Set of Five Wedgwood Creamware Dinner and salad Dishes Made England circa 1820

$770.00

This set of Wedgwood five dinner and salad dishes was made in England in the early 19th century, circa 1820. The dishes are decorated with the 18th-century Wedgwood “Wheat” pattern on light mint green and peach color borders. The creamware body has a warm look. The combination of the soft creamware with the colorful border and the elegant “Wheat” pattern is beautiful. The result is stylish and sophisticated. The undersides of the dishes are marked “WEDGWOOD.”

Dimensions: The salad dishes measure 8″ in diameter, and the dinner dishes measure 10″ in diameter.

Condition: Excellent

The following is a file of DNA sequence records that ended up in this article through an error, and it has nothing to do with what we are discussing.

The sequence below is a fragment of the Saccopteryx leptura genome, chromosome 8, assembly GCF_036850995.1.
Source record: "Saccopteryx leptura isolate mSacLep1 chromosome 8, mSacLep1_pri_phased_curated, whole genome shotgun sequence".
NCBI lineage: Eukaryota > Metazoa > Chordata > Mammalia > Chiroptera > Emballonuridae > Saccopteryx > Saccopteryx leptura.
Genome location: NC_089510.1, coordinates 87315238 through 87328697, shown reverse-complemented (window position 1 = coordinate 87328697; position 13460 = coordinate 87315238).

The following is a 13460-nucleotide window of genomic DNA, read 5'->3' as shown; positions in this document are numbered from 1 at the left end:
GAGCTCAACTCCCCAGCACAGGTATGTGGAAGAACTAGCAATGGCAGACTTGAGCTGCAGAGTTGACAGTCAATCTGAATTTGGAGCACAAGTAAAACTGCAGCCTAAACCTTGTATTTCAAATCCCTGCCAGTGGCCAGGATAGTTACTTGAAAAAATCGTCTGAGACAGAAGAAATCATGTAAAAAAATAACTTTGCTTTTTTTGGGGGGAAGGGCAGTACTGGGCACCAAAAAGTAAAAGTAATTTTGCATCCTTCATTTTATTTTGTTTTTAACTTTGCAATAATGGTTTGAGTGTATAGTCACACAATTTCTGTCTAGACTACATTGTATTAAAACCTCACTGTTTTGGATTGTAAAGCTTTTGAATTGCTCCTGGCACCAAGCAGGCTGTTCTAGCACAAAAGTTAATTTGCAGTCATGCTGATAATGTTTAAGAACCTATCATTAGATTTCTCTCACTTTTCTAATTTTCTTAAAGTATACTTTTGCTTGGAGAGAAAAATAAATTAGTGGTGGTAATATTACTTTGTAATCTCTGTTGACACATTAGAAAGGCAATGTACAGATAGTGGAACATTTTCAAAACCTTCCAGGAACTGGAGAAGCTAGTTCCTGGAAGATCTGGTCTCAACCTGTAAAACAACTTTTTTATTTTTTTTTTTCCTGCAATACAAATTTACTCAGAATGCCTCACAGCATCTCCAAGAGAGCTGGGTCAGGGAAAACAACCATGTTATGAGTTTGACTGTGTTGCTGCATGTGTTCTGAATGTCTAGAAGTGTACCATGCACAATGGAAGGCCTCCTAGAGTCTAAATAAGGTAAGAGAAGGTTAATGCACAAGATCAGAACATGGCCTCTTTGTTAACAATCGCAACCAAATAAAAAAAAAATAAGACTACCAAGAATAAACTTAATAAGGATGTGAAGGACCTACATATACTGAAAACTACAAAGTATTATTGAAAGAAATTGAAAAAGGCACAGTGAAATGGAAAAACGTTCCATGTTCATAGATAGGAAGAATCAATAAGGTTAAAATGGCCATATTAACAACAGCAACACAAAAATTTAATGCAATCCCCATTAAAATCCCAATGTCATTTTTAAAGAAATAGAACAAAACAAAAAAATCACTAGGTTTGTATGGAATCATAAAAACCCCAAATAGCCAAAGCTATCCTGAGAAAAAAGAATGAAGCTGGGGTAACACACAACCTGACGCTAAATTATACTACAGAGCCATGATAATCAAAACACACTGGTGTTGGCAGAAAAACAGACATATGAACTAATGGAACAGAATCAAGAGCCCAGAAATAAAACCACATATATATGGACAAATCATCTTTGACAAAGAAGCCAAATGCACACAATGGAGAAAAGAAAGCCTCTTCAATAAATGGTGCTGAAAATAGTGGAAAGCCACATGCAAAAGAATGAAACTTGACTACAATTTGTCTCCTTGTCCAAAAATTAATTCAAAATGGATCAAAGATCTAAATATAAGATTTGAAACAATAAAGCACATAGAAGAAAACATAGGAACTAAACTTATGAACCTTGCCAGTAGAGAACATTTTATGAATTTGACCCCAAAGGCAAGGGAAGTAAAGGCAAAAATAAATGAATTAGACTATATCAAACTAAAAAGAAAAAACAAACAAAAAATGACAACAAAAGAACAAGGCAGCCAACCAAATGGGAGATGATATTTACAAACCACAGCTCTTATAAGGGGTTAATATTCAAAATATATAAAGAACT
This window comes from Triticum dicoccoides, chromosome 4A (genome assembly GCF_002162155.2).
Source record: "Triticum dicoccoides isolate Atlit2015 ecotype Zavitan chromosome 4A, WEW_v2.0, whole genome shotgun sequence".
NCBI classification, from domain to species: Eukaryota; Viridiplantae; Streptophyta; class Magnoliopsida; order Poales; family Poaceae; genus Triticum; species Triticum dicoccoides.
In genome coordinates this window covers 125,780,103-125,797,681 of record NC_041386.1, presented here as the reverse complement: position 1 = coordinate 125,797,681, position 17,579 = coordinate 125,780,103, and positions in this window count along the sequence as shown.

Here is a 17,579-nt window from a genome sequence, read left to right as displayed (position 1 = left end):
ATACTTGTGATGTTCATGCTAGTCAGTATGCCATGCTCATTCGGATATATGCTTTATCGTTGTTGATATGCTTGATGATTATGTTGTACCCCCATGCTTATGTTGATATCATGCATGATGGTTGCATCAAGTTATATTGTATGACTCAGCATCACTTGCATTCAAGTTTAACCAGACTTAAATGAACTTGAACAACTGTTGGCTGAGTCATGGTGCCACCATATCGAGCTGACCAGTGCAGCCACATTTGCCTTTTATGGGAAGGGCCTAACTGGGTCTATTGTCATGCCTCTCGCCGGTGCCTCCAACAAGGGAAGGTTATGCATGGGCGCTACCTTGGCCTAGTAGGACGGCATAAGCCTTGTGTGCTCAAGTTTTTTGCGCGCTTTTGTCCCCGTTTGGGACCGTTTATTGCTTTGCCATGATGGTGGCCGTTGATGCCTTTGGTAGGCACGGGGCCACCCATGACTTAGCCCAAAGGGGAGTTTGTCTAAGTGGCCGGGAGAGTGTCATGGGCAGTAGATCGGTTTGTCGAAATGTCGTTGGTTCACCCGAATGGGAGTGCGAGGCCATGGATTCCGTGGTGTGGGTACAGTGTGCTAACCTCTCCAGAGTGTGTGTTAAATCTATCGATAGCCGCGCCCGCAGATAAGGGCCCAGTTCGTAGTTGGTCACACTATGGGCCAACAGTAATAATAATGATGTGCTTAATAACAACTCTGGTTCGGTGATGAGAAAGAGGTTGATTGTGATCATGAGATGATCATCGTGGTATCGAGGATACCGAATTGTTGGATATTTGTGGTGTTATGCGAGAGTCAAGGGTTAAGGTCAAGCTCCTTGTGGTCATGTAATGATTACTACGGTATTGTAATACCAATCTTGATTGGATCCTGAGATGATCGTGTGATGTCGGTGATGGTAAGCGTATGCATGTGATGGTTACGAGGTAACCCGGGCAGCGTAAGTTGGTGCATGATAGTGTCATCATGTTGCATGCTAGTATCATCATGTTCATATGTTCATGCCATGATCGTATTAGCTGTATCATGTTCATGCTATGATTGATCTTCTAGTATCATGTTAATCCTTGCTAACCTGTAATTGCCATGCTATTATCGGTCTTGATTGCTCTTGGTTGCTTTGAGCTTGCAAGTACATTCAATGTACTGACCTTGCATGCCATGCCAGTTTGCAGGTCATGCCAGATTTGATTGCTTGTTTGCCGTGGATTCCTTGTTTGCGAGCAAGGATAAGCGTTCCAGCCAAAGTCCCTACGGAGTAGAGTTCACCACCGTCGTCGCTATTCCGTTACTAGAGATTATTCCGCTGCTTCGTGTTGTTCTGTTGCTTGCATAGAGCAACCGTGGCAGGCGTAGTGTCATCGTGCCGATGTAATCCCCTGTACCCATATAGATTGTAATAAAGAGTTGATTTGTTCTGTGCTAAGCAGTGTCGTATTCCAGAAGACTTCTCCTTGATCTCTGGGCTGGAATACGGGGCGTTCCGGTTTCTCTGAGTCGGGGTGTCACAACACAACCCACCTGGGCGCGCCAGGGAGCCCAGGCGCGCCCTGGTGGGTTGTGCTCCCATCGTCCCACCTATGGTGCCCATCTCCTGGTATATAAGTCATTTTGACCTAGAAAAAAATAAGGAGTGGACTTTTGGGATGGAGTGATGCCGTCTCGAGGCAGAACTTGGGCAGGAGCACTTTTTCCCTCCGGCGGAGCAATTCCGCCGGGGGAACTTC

In stock

Background of Wedgwood Creamware

Creamware is cream-colored, refined earthenware. It was created in the mid-1700s by the potters of Staffordshire, England. Foremost of the pioneers of creamware was Thomas Whieldon. He invented a wide variety of decorations for creamware. The young Josiah Wedgwood was in partnership with Thomas Whieldon from 1754 to 1759. When Wedgwood left to set up his own business, he immediately directed his efforts to develop creamwares.


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